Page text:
Along with the modifications in the tax rates, recent changes to federal tax law through the 2017 Tax and Jobs Act signed into law also affect estate planning — especially those who have either high value estates, family farms, or other small privately-held businesses.
The Act, temporarily doubles the exemption amount for estate, gift, and generation-skipping taxes from the $5 million base, set in 2011, to a new $ 10 million base, good for tax years 2018 through 2025. The “death tax” exemption is indexed for inflation, so it looks like an individual can shelter $11.2 million in assets from these taxes for 2018. Another federal estate law provision called portability lets couples who do proper estate and financial planning double that exemption. As such, a couple could exclude $22.4 million for 2018. The Act’s sunset means that, absent further Congressional action, the exemption amount would revert to the $5 million base, indexed in 2025.
In this window, the tax bill offers enormous planning opportunities for those high-asset estates. For couples, this would benefit anyone with $11 million or more in assets. Under current law, each person for 2018 had a $5.6 million exemption. Now each person will have an $11.2 million exemption so, a couple has an extra $11.2 million to gift or transfer at death.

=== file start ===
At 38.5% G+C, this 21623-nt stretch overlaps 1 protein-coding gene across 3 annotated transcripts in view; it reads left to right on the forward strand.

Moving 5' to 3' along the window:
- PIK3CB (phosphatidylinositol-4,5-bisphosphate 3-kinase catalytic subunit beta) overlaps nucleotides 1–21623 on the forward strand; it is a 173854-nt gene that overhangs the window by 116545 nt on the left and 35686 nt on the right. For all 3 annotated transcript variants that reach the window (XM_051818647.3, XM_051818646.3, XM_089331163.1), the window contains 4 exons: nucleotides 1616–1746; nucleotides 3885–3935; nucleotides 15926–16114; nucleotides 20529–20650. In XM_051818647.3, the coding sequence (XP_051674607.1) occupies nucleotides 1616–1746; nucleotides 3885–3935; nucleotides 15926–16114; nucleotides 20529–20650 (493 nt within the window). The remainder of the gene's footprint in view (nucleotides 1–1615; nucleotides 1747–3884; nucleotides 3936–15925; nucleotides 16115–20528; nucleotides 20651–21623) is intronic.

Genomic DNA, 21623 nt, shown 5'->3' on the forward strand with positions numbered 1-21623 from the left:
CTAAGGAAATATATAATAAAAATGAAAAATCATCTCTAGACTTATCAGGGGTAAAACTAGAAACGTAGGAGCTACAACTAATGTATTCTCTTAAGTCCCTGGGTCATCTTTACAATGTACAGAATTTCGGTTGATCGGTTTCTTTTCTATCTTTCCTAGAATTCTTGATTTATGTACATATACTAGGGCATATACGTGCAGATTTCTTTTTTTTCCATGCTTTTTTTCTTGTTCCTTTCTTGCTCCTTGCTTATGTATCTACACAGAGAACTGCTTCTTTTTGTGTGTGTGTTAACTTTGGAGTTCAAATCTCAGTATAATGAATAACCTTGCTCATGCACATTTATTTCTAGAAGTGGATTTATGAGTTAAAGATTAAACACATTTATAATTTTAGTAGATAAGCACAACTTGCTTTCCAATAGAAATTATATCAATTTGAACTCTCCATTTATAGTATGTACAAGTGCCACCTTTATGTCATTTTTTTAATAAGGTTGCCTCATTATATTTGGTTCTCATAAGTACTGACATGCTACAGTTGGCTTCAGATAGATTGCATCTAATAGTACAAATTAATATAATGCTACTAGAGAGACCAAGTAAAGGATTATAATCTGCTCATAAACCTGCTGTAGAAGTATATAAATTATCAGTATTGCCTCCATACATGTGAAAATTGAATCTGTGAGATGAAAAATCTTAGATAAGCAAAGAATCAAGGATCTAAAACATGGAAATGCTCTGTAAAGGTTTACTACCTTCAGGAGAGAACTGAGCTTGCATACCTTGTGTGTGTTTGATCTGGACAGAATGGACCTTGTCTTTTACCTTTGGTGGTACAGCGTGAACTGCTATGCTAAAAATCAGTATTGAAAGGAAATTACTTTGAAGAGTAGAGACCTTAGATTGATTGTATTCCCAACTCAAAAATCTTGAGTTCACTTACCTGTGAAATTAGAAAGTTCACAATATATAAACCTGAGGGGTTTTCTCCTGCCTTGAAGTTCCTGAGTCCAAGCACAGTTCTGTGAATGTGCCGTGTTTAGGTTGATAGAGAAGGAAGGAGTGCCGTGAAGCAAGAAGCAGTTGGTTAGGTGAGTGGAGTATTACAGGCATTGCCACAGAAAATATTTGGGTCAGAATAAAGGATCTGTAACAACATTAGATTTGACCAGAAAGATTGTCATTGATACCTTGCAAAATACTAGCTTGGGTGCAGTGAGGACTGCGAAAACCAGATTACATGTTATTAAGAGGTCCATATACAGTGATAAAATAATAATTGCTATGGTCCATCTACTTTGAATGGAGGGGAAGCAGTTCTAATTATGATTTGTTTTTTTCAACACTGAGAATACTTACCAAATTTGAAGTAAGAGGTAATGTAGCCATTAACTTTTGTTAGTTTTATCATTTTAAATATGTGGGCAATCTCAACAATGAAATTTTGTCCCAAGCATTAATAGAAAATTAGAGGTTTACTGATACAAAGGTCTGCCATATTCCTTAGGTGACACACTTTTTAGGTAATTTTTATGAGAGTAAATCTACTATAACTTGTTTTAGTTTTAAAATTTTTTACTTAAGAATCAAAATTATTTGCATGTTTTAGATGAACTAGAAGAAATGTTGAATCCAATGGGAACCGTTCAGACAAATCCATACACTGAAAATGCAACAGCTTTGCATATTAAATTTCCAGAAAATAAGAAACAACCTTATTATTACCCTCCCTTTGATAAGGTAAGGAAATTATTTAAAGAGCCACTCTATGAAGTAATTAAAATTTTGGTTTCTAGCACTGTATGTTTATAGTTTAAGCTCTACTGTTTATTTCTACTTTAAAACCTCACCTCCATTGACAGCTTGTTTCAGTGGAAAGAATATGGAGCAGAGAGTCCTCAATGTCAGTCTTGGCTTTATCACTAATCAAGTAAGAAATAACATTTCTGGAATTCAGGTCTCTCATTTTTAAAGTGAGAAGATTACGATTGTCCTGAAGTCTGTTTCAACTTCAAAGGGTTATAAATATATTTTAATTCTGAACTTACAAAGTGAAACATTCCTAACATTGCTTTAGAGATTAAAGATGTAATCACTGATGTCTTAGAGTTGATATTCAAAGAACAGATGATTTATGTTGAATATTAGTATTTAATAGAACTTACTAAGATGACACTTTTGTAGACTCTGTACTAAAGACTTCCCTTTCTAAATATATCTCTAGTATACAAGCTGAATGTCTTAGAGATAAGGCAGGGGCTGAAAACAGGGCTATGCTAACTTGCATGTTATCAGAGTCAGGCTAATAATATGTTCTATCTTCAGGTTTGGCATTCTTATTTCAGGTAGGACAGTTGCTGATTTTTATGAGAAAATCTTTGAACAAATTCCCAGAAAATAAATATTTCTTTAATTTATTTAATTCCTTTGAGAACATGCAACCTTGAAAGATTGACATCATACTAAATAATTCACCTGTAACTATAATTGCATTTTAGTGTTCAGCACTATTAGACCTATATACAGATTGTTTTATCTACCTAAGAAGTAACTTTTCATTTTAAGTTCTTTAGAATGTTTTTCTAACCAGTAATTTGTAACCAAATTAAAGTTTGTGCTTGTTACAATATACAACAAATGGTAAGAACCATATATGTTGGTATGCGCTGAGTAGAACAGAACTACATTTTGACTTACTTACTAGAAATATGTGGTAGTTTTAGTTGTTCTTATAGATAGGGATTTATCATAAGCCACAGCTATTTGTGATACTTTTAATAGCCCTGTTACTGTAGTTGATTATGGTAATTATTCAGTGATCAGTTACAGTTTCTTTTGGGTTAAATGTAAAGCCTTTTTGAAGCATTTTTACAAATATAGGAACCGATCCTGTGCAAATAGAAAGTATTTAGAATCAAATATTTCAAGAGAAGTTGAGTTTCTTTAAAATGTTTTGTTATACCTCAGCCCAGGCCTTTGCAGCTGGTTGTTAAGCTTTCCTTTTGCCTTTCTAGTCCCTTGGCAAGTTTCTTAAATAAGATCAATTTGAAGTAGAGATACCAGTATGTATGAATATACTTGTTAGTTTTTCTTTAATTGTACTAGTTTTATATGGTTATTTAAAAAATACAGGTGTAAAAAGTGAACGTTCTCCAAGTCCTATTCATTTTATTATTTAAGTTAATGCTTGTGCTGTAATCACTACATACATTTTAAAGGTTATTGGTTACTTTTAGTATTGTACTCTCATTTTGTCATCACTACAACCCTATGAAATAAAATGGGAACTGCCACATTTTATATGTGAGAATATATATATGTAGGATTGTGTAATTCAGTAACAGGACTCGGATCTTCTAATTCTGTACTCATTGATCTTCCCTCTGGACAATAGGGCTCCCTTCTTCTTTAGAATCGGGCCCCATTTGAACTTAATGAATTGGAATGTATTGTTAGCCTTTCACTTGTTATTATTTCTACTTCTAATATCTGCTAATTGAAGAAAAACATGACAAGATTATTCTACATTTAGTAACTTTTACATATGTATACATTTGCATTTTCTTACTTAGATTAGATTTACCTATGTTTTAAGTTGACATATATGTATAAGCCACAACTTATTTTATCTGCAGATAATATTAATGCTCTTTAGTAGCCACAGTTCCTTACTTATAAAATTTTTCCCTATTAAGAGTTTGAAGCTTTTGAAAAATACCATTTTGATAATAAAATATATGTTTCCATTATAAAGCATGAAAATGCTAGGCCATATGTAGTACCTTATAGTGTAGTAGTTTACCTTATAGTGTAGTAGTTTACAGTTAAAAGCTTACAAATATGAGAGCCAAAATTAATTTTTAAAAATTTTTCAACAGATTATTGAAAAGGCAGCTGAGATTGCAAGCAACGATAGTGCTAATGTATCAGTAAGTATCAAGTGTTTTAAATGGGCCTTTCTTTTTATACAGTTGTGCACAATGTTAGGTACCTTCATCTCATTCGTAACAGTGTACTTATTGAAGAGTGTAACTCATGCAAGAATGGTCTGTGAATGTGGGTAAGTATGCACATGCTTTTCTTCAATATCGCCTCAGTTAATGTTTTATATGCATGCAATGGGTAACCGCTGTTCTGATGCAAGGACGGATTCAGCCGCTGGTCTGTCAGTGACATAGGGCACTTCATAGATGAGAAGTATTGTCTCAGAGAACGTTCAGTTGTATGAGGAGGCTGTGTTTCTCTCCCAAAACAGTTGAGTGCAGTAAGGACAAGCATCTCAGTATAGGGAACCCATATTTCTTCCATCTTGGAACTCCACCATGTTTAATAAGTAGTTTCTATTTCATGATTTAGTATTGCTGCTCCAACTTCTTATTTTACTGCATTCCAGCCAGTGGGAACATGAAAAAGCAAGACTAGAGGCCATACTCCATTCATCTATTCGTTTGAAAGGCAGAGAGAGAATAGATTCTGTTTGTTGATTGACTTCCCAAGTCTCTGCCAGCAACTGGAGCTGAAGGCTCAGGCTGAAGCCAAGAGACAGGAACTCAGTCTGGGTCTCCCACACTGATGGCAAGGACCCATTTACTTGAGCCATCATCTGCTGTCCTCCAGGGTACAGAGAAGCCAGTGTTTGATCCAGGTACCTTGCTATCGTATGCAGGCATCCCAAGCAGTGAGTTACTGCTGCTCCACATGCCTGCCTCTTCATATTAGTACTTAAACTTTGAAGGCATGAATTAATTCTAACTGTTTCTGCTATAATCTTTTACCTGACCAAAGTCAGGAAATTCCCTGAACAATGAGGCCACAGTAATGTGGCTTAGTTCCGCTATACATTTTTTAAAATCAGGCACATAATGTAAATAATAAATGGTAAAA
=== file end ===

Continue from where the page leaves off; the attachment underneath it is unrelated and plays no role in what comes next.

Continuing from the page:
Please keep in mind that the Act doesn’t make changes to the rules that step-up basis at death. That means that when you die, your heirs’ cost basis in the assets you leave them are reset at the value when you die.
Far fewer estates will be subject to the “death tax.” The Joint Committee on Taxation estimates the number of taxable estates would drop for 5,000 under current law to 1,800 under the new Act in 2018. By comparison, 52,000 estates paid the tax in 2000 when the exemption was $675,000.
Separately, the annual exclusion amount that an individual can give to any number of individuals without eating into the lifetime gift tax exemption is not changed by the new Act. It will be $15,000 for 2018, an increase from $14,000 in 2017, due to indexing for inflation.
In summary, the Act does not negatively impact most estate plans. Instead, it does positively impact those estates that have higher-valued assets. For example, this Act will prevent most family-owned businesses from having to take into consideration the significant financial impact that would occur if the estate tax is triggered.
© 2018 Matthew W. Harrison and Harrison Law, PLLC All Rights Reserved
This website and article have been prepared by Harrison Law, PLLC for informational purposes only and does not, and is not intended to, constitute legal or financial advice. The information is not provided in the course of an attorney-client relationship and is not intended to substitute for legal advice from an attorney licensed in your jurisdiction.